JOHN HUNSUCKER, STEPHEN FABIAN, CHARLES SIFERS, OKC, and BRUCE EDGE, Tulsa, all DUI lawyers, represented by BRIAN K. MORTON and SONJA R. PORTER, attacked new DUI legislation and were successful in the state Supreme Court in the Hunsucker v. Fallin case featured above. This seems like a collective effort and a good victory for all involved. Congrats John, Stephen, Charles, Bruce, Brian and Sonja!

CRYSTAL JACKSON and MISTY FIELDS, Pryor, represented two women charged with Murder in the First Degree and convinced the Hon. Mark Dobbins (Cherokee County) to reduce the charge to Assault and Battery with a Dangerous Weapon. Terrific work, Crystal and Misty!

Oklahoma County Criminal Defense Lawyers Association: The OCCDLA Christmas dinner was hosted by John W. Coyle, III, at his office downtown, and featured awards to John W. “Billy” Coyle, IV, (The Barry Albert Award), David Lynn (deceased) (The Manchester Lifetime Achievement Award), and the President’s Award went to former Oklahoma County First Assistant District Attorney Scott Rowland, who is currently at his new job as a Judge on the Oklahoma Court of Criminal Appeals. Congratulations Billy, David, and Scott!




UNQUALIFIED: New details have emerged as to why the ABA has deemed federal magistrate Judge Charles Goodwin “unqualified” for the federal bench. During questioning in the Senate, it appears that his work ethic has come under fire, specifically that he sometimes does not go into his office until noon. Judge Goodwin responded that he has a home office and does a lot of work there.

SHORTAGE: There is apparently a shortage of court reporters in Tulsa County.

RESPONSE: Former Judge Tom Landrith (Pontotoc County) and SOAR recovery center have responded to recent criticism about the program, including possible criminal fraud.

ACCUSED: An ex-police officer for North Enid has been accused of stealing fentanyl pain-patches from elderly nursing home patients.

EMPATHETIC JURORS: A jury in Virginia found a 19-year-old maid guilty of stealing jewelry from a home, but then, moved by her plight, took up a collection in order to help her pay the fine that it had just imposed.

SPIKE: There apparently was a spike in drug busts in Oklahoma just prior to the passage of State Question 780.

RETIRED: The Hon. Mark Moore (Blaine County) has retired after 25-years on the bench.

TRANSFERRED: The probation of former reserve deputy Robert Bates, convicted of negligent homicide, was transferred to Florida where he lives, but for some reason was transferred back to Oklahoma.

NO RECORDS: Despite a pledge to clean up problems at the Oklahoma County Jail, Sheriff P.D. Taylor has refused to release records of inmate deaths.

FED TAKEOVER?: There are fears that the federal government may take over DOC.

LOBBER CAUGHT: The past several years has seen an increase in “lobbers” or people who throw packs of contraband over prison fences. Another one was napped in Shawnee, accused of lobbing over the fence at the women’s prison in McLoud.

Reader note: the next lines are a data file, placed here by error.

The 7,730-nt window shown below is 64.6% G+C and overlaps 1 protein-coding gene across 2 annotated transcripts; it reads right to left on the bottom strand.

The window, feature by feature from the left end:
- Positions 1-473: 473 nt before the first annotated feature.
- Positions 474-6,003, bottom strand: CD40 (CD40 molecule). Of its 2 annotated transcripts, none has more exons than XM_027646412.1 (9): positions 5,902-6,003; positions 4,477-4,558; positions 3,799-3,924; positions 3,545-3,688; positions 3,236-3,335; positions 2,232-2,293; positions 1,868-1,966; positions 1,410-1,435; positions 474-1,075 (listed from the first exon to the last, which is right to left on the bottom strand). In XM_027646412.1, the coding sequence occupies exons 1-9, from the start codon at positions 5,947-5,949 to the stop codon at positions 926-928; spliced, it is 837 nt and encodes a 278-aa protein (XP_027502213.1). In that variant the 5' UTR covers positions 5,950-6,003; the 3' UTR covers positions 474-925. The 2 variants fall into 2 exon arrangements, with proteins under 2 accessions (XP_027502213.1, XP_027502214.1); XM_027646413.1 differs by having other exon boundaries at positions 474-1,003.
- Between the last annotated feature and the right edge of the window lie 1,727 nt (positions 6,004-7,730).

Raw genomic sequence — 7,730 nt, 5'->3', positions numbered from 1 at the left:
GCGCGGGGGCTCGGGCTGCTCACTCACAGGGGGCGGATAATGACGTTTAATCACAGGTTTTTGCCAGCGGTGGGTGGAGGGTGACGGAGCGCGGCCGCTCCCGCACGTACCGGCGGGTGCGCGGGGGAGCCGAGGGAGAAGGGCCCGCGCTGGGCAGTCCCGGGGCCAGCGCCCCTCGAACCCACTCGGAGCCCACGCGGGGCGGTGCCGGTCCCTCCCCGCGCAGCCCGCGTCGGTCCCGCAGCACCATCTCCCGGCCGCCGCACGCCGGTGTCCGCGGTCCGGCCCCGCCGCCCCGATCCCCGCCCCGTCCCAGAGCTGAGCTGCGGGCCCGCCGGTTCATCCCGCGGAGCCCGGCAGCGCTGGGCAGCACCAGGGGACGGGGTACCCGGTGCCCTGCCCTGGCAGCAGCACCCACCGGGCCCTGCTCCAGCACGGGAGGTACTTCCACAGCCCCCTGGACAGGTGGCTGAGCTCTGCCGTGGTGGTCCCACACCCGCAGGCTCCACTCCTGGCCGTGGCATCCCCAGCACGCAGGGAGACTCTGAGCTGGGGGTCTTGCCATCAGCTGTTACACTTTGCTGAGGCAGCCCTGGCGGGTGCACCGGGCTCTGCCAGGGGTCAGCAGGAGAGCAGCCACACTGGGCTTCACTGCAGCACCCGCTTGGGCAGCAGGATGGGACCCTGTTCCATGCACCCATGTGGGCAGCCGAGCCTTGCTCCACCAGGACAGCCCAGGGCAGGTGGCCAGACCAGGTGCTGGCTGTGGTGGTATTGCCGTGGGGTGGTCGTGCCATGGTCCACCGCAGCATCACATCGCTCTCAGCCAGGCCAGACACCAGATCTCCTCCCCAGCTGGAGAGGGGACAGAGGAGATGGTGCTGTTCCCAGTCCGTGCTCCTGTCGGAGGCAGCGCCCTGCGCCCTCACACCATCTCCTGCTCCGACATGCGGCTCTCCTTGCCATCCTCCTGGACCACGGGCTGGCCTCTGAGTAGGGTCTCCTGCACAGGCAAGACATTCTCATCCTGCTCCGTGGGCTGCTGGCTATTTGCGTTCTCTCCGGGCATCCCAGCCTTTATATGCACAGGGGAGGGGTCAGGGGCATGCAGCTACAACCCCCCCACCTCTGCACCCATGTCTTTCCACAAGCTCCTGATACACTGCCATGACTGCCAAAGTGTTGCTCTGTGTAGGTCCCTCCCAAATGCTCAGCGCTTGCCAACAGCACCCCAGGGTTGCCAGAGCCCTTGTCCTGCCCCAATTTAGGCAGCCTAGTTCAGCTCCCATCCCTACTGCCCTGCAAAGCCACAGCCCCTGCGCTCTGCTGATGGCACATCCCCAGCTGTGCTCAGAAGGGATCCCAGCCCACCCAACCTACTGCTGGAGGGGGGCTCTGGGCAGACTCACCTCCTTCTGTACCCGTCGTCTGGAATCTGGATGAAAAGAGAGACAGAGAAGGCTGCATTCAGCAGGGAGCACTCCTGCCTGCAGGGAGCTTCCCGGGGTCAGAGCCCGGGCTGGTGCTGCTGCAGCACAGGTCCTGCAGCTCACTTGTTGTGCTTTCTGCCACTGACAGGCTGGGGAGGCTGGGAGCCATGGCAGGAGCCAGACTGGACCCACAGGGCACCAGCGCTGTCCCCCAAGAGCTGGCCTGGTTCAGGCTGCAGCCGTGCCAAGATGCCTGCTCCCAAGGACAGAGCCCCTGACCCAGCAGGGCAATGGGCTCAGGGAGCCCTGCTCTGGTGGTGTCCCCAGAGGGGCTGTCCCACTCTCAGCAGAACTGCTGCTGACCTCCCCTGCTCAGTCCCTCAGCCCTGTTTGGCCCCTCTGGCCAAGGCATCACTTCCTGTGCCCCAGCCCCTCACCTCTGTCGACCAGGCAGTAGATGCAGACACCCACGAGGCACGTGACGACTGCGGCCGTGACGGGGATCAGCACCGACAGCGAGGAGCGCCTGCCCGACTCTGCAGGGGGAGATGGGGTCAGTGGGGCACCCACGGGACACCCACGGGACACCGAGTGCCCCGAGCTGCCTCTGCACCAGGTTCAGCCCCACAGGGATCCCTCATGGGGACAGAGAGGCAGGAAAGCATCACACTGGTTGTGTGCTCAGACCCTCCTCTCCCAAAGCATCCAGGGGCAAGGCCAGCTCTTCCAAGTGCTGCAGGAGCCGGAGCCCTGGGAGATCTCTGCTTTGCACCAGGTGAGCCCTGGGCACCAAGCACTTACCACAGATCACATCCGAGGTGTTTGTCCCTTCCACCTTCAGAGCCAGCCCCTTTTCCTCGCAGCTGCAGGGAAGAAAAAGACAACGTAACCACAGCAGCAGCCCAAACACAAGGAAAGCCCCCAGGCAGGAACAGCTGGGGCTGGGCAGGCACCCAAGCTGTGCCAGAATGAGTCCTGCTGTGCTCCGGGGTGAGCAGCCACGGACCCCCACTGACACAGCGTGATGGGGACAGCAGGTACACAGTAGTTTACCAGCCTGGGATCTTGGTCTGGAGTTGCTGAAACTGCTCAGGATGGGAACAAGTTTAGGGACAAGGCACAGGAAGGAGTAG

AGENT OF THE YEAR: Special Agent Mike Dean was awarded the Agent of the Year honor by the OSBI.

CHARGED: Two former jailers at the Oklahoma County Jail have been charged with assault related to an inmate death.

TROOPER INVESTIGATED: An OHP Trooper out of Ardmore is being investigated for “official misconduct.”

K-9 UNIT: The City of Miami has deployed its first canine officer, Niko.

CHARGED: An attorney for the DHS out of Tulsa has been charged with DUI and vehicular manslaughter.



RETALIATION: A drunk patron at a bar in Tulsa was kicked out…so started shooting up the cars of the employees.

NEEDS PRACTICE: A robber in Glenpool produced a gun and demanded money from a store clerk…who proceeded to grab the gun from the robber and rob him back.

LAWTON GRINCH: A thief in Lawton broke into a home, stole Christmas gifts, and poured chocolate milk all over the bedroom. Lawton.

LIQUORED-UP, SORTA: An OKC man was arrested in Tahlequah for public intox…from drinking Listerine.

HEY, IT WORKS!: A woman in Tulsa fired a gun inside a motel to make sure it worked…it did, and so did the response of the police. Reminds me of my firearms instructor years ago when I got my private investigator license. Every time he would drop something, he would look down at it and say, “gravity check…yep, it’s working.”

NOT COOL, BRO: As police were investigating a shooting in Muldrow, an intoxicated man drove through the crime scene!

CURE WORSE THAN THE DISEASE: A manhunt in Shawnee saw a successful escape by the suspect…until he was discovered in a river suffering from hypothermia.

NOTE TO SELF…: Don’t put baby in a laundry bag, tie it to a door handle, take a picture of it, and then share it on SnapChat.



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ABOUT THE OCDW: The Oklahoma Criminal Defense Weekly is compiled, maintained, edited and distributed weekly by attorney James L. Hankins. Archived issues can be obtained by contacting Mr. Hankins directly, although some of them are on the web site at www.ocdw.com. OCDW accepts no money from sponsors. Mr. Hankins is solely responsible for its content. The OCDW web site is maintained by Spark Line.